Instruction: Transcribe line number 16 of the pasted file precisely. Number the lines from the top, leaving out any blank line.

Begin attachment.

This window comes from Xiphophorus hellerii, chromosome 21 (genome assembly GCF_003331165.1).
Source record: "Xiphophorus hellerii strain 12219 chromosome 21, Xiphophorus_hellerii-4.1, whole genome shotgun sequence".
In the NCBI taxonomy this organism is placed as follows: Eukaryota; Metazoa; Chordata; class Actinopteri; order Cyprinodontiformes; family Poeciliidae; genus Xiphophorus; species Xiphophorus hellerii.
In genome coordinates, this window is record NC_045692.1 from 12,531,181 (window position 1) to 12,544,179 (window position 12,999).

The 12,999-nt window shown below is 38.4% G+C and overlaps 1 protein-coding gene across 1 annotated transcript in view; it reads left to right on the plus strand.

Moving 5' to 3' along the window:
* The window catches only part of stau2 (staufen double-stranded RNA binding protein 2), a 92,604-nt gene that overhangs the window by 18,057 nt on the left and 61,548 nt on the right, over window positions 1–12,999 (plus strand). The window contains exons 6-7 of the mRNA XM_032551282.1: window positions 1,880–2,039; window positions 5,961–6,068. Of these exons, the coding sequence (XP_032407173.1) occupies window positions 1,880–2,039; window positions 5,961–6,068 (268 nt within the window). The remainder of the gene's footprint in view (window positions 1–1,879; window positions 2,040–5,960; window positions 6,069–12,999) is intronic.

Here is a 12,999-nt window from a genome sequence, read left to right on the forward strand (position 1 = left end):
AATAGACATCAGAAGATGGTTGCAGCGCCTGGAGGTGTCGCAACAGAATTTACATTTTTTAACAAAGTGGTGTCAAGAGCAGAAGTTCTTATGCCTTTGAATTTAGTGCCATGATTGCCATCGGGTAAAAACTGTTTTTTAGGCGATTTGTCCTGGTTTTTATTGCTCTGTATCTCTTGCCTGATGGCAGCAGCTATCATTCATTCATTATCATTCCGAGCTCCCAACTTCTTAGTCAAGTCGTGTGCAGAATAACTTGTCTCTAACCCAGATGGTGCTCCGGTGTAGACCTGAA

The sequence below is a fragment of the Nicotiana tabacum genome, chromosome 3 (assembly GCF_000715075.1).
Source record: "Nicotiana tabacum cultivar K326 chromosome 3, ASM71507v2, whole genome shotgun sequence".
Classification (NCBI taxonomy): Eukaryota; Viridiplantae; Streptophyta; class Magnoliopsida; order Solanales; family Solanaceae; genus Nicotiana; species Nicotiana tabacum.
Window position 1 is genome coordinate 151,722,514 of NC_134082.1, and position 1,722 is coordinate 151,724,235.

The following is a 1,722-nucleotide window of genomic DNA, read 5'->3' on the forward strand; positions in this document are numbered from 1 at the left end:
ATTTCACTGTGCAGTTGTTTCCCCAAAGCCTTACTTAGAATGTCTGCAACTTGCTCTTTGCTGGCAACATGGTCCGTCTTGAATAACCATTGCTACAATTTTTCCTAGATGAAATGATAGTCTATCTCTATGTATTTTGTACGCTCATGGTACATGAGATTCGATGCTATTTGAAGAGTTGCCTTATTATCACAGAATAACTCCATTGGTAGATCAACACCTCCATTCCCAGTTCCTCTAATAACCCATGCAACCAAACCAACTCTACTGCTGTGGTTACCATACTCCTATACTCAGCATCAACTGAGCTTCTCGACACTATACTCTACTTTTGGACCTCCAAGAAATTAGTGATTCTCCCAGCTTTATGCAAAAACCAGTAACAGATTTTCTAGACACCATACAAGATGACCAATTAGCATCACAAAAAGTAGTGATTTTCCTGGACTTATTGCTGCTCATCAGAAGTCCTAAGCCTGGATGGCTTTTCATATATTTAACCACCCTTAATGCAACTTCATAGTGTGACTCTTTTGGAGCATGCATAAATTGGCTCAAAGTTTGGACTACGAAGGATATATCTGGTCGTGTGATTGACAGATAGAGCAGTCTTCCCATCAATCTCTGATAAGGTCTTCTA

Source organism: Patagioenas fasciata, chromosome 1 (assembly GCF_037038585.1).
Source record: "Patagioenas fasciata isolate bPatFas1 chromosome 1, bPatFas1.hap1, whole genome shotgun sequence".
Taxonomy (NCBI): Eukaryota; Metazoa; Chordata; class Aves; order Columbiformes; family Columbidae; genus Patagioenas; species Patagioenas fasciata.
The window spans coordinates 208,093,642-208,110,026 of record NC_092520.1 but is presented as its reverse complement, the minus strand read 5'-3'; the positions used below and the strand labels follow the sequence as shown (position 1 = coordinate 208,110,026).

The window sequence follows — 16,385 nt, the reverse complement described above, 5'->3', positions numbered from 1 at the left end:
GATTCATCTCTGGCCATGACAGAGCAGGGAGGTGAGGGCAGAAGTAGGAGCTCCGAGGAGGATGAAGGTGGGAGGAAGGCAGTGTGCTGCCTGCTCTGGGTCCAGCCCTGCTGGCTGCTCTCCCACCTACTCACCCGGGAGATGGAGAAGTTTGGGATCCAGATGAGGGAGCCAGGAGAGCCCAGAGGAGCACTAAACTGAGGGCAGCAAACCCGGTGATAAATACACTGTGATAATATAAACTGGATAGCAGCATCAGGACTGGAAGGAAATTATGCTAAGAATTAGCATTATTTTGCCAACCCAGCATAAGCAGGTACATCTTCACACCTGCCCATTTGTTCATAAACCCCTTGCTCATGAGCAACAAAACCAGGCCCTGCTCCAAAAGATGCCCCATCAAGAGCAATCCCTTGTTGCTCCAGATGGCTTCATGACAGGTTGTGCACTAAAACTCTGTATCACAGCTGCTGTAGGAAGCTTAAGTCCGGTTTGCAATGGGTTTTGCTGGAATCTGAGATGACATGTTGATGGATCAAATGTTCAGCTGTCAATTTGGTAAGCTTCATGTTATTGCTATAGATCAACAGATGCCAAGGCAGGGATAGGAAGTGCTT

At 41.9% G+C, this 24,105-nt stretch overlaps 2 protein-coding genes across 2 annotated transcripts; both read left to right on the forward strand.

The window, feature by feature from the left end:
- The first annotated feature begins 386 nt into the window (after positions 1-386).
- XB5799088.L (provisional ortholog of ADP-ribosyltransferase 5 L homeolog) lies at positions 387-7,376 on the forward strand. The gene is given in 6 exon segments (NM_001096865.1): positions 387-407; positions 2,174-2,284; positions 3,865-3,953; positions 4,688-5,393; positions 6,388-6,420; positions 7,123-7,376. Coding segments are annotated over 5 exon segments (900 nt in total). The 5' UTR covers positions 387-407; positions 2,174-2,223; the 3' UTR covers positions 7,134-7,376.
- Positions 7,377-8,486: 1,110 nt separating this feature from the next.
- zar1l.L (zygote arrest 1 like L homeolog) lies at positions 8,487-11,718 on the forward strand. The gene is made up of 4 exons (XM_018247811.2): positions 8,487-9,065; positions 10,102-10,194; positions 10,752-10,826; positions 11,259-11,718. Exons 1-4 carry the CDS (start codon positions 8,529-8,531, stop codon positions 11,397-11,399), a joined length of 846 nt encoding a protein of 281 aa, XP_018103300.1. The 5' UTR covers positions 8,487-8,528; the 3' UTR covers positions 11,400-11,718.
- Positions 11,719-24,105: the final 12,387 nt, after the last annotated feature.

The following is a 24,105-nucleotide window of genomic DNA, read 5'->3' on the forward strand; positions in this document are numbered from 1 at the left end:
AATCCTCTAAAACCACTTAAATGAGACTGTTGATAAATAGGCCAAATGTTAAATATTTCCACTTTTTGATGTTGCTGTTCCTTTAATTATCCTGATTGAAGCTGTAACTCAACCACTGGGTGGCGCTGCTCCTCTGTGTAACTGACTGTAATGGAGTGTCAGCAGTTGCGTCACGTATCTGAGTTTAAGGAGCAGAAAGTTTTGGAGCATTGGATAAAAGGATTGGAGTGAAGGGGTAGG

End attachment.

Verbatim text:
Source organism: Patagioenas fasciata, chromosome 1 (assembly GCF_037038585.1).